Gourgaud’s Journal, duly bowdlerised, was published twice, first by Gourgaud’s descendants (at the end of the 19th century) and secondly by Octave Aubry, fifty years later. The words, ideas and deeds that might have shocked were quietly omitted, including some particularly ‘unfiltered’ opinions either of the Emperor’s or amongst those of his First Ordnance Officer. The deposition of the general’s papers at the Paris Archives Nationales about ten or so years ago has made it possible today to publish a complete authentic edition that matches the original. And in this edition prepared by Jacques Macé, the surprises come thick and fast. In the Mémorial de Sainte-Hélène, published in its proto-form two years ago, the tone was steadfastly epic (at least for the most part), restrained, politically engaged (though occasionally politically incorrect!), with one eye on a potential future. Las Cases admired Napoleon and wanted to help him establish his reputation for posterity, or possibly even, if the text had been published before 1823, to facilitate an gentler exile in Britain or the United States.
Nothing of this sort can be seen in General Gourgaud’s diary. His almost head-over-heels love for the Emperor and the envy he felt towards Las Cases and the Montholons was clear in the preceding editions. These features are even more evident in the complete Journal, to the point that it is almost embarrassing. We see his jealousy mutating into a bitter hatred of his rivals, even on occasions of the Emperor himself, who, we must not forget, never ceased from teasing and belittling Gourgaud, even pushing the latter to request his own departure from St Helena. The opinions on events and people, scattered throughout the conversations, emerge in a cold light, coarse and harsh. It is like being transported back two hundred years to Longwood House and hearing a recording of the exchanges, with all the not-for-polite-society language typical of the private conversations of us all, even the greatest amongst us (here of course I am talking about Napoleon). Here we have two soldiers reminiscing, with sharp judgements, and nicknames (for example: “cette salope de Montebello” (‘That bitch Madame Lannes, Duchesse de Montebello’), Napoleon’s words, or the “pute” (‘whore’) Madame de Montholon, as Gourgaud called her). The daily life of St Helena now occupies a greater part of the Journal, even down to the smallest details. Las Cases and Montholon only interacted with the highest-ranking officers and noblest figures of the exile period. They filtered and accommodated their writings given that they had time to write calmly with an eye on history, and long after the events described. Marchand and Ali had a servant’s admiration for their master. Even in his tachygraphic scribbles, partly transcribed in the 1950s, Bertrand did not really let himself go. Gourgaud was a younger, stronger, outdoor soldier who was not held back by any politeness or sense of propriety. What is more, he met, spoke to, and made judgements on, literally everyone, from Governor Lowe right down to the lowest petty officers, not to mention anonymous walkers, tradespeople and the prostitutes in Jamestown. His account shows not only the obsessions, the close physical contact, the simmering hate, but also his affections and affairs (the General was a great lover…frequently head over heels).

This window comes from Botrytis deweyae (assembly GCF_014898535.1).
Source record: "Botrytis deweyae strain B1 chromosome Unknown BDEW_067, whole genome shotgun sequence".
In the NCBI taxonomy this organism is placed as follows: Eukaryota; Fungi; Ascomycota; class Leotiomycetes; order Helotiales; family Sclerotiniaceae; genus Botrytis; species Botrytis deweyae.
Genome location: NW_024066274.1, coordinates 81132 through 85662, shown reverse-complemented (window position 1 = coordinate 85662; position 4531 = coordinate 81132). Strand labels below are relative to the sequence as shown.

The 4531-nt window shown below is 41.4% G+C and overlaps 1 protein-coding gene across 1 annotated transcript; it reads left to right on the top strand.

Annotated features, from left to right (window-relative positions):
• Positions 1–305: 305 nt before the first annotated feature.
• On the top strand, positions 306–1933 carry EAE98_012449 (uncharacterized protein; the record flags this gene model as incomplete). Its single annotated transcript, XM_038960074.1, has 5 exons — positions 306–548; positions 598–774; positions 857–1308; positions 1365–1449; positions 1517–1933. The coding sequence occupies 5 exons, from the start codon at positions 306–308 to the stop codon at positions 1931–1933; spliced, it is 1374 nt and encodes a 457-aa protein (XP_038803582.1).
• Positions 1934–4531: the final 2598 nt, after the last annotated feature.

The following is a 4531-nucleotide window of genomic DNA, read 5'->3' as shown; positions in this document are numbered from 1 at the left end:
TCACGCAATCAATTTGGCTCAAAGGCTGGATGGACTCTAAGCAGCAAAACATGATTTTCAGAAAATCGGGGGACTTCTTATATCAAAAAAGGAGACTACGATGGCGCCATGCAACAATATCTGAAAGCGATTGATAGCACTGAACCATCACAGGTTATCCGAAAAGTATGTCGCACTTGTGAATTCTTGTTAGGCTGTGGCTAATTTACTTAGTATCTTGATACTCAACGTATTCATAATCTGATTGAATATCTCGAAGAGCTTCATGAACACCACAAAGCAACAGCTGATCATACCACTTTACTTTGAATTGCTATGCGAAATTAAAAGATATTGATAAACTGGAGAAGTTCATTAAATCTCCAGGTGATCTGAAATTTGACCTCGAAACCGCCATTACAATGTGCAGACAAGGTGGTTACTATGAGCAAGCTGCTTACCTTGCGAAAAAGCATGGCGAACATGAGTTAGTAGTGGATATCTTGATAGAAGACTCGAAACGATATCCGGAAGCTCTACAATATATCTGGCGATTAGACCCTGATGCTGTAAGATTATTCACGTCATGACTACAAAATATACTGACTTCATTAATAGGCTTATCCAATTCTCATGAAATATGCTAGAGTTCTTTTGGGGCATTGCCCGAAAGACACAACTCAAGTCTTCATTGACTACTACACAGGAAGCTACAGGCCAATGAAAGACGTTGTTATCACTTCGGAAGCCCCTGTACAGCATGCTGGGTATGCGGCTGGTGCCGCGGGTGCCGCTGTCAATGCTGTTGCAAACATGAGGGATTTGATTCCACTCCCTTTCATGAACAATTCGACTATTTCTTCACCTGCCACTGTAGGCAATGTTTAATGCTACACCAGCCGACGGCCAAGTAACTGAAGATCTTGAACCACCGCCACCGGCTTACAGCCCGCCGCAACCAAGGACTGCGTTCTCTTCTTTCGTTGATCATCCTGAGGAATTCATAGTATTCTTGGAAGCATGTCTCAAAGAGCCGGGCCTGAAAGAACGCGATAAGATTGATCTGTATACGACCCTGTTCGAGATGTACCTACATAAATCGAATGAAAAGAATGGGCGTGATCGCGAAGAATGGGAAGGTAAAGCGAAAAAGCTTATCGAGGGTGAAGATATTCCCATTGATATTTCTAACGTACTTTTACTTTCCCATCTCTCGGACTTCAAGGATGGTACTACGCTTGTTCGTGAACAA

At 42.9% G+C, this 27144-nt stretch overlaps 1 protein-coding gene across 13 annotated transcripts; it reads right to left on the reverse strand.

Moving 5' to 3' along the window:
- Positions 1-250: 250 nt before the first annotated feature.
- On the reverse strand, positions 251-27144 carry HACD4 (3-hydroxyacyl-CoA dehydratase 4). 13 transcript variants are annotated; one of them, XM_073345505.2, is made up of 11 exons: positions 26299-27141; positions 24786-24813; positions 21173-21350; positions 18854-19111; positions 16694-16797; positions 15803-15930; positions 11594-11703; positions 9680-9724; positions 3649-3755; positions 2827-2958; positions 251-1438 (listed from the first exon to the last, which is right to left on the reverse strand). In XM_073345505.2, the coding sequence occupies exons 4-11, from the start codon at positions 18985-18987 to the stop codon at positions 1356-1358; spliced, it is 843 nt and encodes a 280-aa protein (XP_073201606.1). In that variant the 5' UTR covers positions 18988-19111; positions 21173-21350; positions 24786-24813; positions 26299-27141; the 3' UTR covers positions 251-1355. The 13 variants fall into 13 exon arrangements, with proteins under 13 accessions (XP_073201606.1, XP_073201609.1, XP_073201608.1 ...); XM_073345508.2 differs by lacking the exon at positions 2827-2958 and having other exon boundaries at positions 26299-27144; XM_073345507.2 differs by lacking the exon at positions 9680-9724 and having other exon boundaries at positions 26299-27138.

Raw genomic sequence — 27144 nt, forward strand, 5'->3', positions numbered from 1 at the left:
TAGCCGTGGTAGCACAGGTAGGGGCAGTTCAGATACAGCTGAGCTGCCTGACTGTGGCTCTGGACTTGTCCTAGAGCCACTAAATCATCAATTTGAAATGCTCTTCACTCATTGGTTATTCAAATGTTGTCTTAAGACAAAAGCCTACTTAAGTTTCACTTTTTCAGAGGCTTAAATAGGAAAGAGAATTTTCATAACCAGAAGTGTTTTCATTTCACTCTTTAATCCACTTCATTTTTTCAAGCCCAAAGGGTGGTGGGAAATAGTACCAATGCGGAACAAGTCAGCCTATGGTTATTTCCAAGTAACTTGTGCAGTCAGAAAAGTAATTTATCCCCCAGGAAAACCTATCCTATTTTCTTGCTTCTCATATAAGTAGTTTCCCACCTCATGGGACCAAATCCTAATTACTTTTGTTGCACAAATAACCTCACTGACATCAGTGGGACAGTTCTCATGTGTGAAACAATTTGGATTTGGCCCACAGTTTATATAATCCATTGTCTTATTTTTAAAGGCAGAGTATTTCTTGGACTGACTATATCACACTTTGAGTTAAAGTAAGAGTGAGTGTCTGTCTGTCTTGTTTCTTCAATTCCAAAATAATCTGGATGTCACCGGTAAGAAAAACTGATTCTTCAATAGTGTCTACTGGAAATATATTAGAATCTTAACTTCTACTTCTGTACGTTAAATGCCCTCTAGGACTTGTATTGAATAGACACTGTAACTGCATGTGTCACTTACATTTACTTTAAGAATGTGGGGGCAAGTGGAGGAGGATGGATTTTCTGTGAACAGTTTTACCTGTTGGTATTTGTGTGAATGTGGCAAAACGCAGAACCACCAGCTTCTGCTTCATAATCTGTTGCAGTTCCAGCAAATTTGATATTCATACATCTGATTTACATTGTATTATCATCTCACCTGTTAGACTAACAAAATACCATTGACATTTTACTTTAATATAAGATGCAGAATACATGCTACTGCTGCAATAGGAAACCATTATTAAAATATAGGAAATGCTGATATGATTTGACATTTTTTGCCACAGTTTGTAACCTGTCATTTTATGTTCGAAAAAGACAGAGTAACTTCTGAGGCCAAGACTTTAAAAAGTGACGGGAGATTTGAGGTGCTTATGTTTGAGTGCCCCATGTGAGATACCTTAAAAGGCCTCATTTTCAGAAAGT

Beware all you who begin this complete version of Gourgaud’s Journal de Sainte-Hélène. Version intégrale. You are in for a remarkable, and occasionally rocky, ride around the island at the end of the world!
Director of the Fondation Napoléon
PS: In sequence after the proto-version of the Mémorial, Gourgaud’s complete Journal, the «Bibliothèque de Sainte-Hélène» will have two more volumes: rare and previously unpublished British accounts of Napoleon on st Helena (publication: October 2020, by Peter Hicks); and an unpublished part (1820) and a revised, corrected part (first six months of 1821) of the original manuscript of the Grand-maréchal Bertrand’s Cahiers (‘notebooks’) (parution: February 2021, by François Houdecek).
► Jacques Macé on La saga des Gourgaud, de Yerres à la Fondation Napoléon, 1857–2019 (in French)